When it comes to Thailand’s history and culture, Ayutthaya is one of the leading and most important cities in the country. It was the old capital of Siam but was unfortunately invaded by the Burmese in the 18th century and virtually destroyed.

The old capital, which once shimmered with gold, was a pioneer in Asia in trade and commerce. Today, all that is left of its former glory is a number of ruins and cultural attractions. These ruins, however, are the city’s main attraction and a fascinating insight into ancient Siam. Among the sights include ruins, temples, museums, elephant kraals and beautiful scenery.

Ayutthaya is not as busy as nearby Bangkok and enjoys a much slower pace of life. Many tourists simply visit for the day, but if you have time it is worth saying for a few days to really get a feel for the place. The tourist infrastructure is very good, with countless hotels, excellent restaurants, bars, shops, tours and good public transport options.

The town isn’t home to a pulsating nightlife, which adds to its charm. There are a few small bars and nightclubs, which are mostly found in the hotels. It is the perfect destination for those looking to enjoy good food, a few leisurely drinks by the river and the many cultural shows on offer.

In effect, Ayutthaya is a giant outdoor museum which has held onto its past and still thrives on it. It is easily reached from Bangkok and as a result, it is a quiet alternative and a good place to escape the buzz of the capital.

Getting There & Away

There is no airport in Ayutthaya, but Bangkok’s new international airport is only about 1 hour away by road. People who arrive in Bangkok can choose to take a bus, taxi or train, or drive themselves. The train station is on the main Bangkok-Chiang Mai route and takes about an hour to reach from the capital. Traveling by road to Bangkok from the center of town takes about 45 minutes.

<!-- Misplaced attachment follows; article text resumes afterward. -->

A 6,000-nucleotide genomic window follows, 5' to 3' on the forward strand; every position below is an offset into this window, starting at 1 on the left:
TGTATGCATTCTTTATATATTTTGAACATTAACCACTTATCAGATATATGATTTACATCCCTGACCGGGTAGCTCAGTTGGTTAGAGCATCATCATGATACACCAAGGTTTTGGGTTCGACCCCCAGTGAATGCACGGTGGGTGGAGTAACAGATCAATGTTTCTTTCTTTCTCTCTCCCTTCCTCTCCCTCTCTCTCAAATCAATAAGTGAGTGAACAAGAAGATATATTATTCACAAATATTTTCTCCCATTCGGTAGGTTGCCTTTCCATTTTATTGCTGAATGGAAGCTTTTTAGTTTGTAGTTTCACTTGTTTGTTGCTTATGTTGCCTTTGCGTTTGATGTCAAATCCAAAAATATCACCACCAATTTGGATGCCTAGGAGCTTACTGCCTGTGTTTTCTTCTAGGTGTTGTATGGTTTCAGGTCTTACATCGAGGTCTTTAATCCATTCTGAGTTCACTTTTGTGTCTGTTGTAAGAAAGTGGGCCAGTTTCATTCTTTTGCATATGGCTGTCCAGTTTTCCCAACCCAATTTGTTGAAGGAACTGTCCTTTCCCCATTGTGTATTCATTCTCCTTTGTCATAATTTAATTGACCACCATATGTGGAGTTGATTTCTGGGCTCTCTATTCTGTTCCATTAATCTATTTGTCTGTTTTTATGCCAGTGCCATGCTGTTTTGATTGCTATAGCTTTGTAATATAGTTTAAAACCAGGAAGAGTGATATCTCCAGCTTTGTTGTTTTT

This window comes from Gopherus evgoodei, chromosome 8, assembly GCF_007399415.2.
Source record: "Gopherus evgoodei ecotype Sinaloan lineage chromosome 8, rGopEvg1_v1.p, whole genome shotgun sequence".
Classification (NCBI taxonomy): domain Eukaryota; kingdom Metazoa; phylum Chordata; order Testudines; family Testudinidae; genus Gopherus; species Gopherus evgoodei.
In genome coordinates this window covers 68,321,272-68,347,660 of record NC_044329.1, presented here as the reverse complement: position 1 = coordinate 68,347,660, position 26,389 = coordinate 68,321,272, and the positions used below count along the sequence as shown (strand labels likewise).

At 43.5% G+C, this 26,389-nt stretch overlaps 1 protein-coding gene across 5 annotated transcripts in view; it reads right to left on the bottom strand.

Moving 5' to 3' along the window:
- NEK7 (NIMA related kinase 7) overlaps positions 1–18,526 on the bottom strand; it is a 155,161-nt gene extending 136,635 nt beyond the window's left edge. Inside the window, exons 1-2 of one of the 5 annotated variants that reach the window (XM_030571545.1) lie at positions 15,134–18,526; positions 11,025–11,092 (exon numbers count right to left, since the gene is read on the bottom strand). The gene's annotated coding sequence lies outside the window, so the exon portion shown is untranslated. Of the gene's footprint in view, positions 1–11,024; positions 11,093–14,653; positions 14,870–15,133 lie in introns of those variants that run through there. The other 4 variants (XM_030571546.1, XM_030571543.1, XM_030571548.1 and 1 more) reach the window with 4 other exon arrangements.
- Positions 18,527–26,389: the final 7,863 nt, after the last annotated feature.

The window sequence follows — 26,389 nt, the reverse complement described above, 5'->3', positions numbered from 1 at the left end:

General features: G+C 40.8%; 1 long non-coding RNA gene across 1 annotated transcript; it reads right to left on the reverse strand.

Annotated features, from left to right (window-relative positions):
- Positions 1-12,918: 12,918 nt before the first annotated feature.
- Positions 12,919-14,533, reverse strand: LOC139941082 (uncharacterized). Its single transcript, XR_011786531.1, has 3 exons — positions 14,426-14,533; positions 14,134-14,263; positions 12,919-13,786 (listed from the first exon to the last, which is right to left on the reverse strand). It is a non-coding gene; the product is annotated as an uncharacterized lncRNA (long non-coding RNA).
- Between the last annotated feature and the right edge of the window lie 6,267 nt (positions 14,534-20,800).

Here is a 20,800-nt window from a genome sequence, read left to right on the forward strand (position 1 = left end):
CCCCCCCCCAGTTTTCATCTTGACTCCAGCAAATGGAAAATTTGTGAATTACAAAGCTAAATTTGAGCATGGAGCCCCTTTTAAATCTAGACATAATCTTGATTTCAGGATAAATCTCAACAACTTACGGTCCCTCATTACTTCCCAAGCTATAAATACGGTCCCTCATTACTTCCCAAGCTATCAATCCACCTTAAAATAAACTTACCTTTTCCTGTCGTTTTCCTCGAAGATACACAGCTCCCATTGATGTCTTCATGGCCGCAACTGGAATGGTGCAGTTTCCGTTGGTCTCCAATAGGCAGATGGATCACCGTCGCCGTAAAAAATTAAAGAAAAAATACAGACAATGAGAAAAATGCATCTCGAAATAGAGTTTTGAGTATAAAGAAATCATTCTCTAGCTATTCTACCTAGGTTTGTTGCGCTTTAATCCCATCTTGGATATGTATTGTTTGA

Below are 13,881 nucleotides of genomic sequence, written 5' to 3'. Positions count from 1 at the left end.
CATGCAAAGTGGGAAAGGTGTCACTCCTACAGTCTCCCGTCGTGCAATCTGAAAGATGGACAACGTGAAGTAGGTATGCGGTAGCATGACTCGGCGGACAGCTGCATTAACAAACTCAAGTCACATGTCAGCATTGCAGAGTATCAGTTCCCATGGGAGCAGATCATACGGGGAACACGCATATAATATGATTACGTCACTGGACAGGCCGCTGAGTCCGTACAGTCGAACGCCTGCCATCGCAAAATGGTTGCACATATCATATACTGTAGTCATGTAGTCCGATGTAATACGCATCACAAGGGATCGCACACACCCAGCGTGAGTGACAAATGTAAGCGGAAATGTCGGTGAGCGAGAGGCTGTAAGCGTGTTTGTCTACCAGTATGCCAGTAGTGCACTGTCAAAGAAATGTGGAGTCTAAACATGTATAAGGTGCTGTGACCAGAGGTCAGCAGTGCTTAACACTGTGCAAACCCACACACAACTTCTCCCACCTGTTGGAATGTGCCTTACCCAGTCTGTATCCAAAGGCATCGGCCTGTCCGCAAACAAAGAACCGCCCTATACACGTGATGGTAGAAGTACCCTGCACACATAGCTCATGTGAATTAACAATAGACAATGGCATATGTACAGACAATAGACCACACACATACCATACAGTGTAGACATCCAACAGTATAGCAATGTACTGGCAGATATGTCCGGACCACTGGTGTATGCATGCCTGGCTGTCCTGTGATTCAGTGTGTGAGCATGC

Chao Sam Phraya Museum: is home to a collection of Buddha heads which are all missing their bodies. There are many Buddhist relics which have been excavated from sites across the city. Highlights include golden ceremonial objects from Wat Ratchaburana and Buddha images from other temples.

Siam Park: this adventure park is an ideal place to take the whole family. It is just outside the city, on the way to Bangkok, and offers rides, a water park, live entertainment and refreshments.

Ancient Palace: is largely in ruins, but located in stunning grounds.

Chedi at Wat Phu Khao Thong: is famed for being crooked. Situated in grounds which house a smiling fat Buddha, it is a must-see.

Khun Phaen Residence: is a reconstruction of a traditional teak house which is found in beautiful gardens.

Phra Ram Park: is woodlands which are divided by nature trails and beautiful bridges over walkways. There are many Buddha images and ancient buildings to be seen here.

Bang Pa-In Palace: located 18kms south of Ayutthaya, it is truly magnificent dating back to 1632. Like most other buildings in the area, the palace was ransacked by the Burmese but was restored by King Rama IV in the 1850s. It has been well maintained ever since, with the last restoration having taken place in 2001.